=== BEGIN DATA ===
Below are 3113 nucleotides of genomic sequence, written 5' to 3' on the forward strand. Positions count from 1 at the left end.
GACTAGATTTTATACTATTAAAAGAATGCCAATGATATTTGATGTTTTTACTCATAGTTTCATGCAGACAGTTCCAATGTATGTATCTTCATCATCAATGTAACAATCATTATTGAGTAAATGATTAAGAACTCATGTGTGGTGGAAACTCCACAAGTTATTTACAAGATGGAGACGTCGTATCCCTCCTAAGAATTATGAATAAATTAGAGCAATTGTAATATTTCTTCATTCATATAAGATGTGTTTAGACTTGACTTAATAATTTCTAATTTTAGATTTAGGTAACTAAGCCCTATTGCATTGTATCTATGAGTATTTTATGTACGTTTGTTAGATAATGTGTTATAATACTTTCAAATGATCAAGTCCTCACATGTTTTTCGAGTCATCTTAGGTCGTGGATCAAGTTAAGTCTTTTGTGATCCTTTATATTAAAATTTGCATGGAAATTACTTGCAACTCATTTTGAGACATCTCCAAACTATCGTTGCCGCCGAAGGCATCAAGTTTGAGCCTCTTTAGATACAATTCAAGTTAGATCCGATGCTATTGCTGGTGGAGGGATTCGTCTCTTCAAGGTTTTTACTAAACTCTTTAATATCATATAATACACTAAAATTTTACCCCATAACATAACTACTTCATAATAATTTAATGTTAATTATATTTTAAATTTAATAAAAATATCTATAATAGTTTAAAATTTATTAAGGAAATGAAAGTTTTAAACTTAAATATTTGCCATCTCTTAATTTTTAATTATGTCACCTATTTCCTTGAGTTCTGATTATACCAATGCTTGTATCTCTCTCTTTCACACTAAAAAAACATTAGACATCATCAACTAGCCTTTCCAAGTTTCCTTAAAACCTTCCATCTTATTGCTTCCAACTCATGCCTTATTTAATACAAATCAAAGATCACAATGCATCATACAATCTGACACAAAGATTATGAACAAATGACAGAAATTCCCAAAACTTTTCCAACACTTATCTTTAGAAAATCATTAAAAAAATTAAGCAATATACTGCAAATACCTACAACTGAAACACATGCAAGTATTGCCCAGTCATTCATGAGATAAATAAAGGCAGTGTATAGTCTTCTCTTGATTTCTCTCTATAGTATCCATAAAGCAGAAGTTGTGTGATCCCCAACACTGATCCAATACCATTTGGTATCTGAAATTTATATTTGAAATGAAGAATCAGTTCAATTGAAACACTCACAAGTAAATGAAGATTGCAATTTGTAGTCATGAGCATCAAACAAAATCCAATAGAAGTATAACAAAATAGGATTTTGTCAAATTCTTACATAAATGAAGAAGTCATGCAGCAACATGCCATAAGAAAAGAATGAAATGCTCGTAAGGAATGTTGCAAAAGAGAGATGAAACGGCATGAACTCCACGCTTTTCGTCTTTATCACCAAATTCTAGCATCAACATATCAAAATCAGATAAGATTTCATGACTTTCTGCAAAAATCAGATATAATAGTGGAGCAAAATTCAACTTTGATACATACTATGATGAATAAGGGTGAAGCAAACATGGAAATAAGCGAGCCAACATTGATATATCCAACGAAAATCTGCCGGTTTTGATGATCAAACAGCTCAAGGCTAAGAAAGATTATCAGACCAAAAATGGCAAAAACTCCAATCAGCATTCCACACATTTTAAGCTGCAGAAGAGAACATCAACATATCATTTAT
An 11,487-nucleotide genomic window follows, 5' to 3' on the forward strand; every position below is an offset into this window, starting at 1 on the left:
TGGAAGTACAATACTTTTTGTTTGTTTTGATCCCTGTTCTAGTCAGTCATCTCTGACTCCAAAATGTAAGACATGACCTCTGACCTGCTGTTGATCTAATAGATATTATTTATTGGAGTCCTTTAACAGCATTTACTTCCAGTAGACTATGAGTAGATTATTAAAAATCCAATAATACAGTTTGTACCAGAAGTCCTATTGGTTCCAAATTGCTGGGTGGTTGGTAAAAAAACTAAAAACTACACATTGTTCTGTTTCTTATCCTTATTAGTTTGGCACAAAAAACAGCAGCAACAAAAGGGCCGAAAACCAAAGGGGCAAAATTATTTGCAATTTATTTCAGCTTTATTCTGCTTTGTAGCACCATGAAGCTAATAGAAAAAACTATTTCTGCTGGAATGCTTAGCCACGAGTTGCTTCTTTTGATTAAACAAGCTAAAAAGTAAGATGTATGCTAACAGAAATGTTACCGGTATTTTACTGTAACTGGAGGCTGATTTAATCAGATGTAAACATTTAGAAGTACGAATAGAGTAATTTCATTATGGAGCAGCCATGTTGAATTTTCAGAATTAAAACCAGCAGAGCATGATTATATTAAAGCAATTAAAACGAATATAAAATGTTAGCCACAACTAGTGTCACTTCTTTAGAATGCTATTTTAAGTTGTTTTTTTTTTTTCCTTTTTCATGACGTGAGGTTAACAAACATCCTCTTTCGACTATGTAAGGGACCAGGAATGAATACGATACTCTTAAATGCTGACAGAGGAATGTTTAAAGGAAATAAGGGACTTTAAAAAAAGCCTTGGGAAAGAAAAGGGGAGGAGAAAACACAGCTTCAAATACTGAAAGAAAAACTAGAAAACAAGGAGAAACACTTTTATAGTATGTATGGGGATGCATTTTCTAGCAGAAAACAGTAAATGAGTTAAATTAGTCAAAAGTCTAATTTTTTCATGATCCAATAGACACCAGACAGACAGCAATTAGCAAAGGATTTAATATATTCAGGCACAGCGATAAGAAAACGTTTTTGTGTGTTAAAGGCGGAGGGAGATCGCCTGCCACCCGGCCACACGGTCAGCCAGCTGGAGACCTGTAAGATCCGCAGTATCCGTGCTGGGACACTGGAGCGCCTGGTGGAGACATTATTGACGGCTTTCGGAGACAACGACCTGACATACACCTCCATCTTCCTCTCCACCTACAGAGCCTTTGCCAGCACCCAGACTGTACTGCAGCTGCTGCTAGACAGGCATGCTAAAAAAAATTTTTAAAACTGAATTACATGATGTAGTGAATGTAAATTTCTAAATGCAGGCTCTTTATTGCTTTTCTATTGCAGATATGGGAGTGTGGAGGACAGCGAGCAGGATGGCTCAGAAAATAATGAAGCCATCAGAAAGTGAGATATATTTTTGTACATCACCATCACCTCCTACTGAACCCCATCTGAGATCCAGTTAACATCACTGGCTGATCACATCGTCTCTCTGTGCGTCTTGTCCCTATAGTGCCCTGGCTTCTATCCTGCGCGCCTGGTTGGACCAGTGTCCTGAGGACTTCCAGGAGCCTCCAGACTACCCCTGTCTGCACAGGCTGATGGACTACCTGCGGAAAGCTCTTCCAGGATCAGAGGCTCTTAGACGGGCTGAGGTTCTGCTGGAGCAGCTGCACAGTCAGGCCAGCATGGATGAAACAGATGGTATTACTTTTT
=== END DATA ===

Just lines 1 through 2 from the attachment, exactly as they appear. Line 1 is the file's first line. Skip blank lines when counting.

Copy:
Below are 3113 nucleotides of genomic sequence, written 5' to 3' on the forward strand. Positions count from 1 at the left end.
GACTAGATTTTATACTATTAAAAGAATGCCAATGATATTTGATGTTTTTACTCATAGTTTCATGCAGACAGTTCCAATGTATGTATCTTCATCATCAATGTAACAATCATTATTGAGTAAATGATTAAGAACTCATGTGTGGTGGAAACTCCACAAGTTATTTACAAGATGGAGACGTCGTATCCCTCCTAAGAATTATGAATAAATTAGAGCAATTGTAATATTTCTTCATTCATATAAGATGTGTTTAGACTTGACTTAATAATTTCTAATTTTAGATTTAGGTAACTAAGCCCTATTGCATTGTATCTATGAGTATTTTATGTACGTTTGTTAGATAATGTGTTATAATACTTTCAAATGATCAAGTCCTCACATGTTTTTCGAGTCATCTTAGGTCGTGGATCAAGTTAAGTCTTTTGTGATCCTTTATATTAAAATTTGCATGGAAATTACTTGCAACTCATTTTGAGACATCTCCAAACTATCGTTGCCGCCGAAGGCATCAAGTTTGAGCCTCTTTAGATACAATTCAAGTTAGATCCGATGCTATTGCTGGTGGAGGGATTCGTCTCTTCAAGGTTTTTACTAAACTCTTTAATATCATATAATACACTAAAATTTTACCCCATAACATAACTACTTCATAATAATTTAATGTTAATTATATTTTAAATTTAATAAAAATATCTATAATAGTTTAAAATTTATTAAGGAAATGAAAGTTTTAAACTTAAATATTTGCCATCTCTTAATTTTTAATTATGTCACCTATTTCCTTGAGTTCTGATTATACCAATGCTTGTATCTCTCTCTTTCACACTAAAAAAACATTAGACATCATCAACTAGCCTTTCCAAGTTTCCTTAAAACCTTCCATCTTATTGCTTCCAACTCATGCCTTATTTAATACAAATCAAAGATCACAATGCATCATACAATCTGACACAAAGATTATGAACAAATGACAGAAATTCCCAAAACTTTTCCAACACTTATCTTTAGAAAATCATTAAAAAAATTAAGCAATATACTGCAAATACCTACAACTGAAACACATGCAAGTATTGCCCAGTCATTCATGAGATAAATAAAGGCAGTGTATAGTCTTCTCTTGATTTCTCTCTATAGTATCCATAAAGCAGAAGTTGTGTGATCCCCAACACTGATCCAATACCATTTGGTATCTGAAATTTATATTTGAAATGAAGAATCAGTTCAATTGAAACACTCACAAGTAAATGAAGATTGCAATTTGTAGTCATGAGCATCAAACAAAATCCAATAGAAGTATAACAAAATAGGATTTTGTCAAATTCTTACATAAATGAAGAAGTCATGCAGCAACATGCCATAAGAAAAGAATGAAATGCTCGTAAGGAATGTTGCAAAAGAGAGATGAAACGGCATGAACTCCACGCTTTTCGTCTTTATCACCAAATTCTAGCATCAACATATCAAAATCAGATAAGATTTCATGACTTTCTGCAAAAATCAGATATAATAGTGGAGCAAAATTCAACTTTGATACATACTATGATGAATAAGGGTGAAGCAAACATGGAAATAAGCGAGCCAACATTGATATATCCAACGAAAATCTGCCGGTTTTGATGATCAAACAGCTCAAGGCTAAGAAAGATTATCAGACCAAAAATGGCAAAAACTCCAATCAGCATTCCACACATTTTAAGCTGCAGAAGAGAACATCAACATATCATTTAT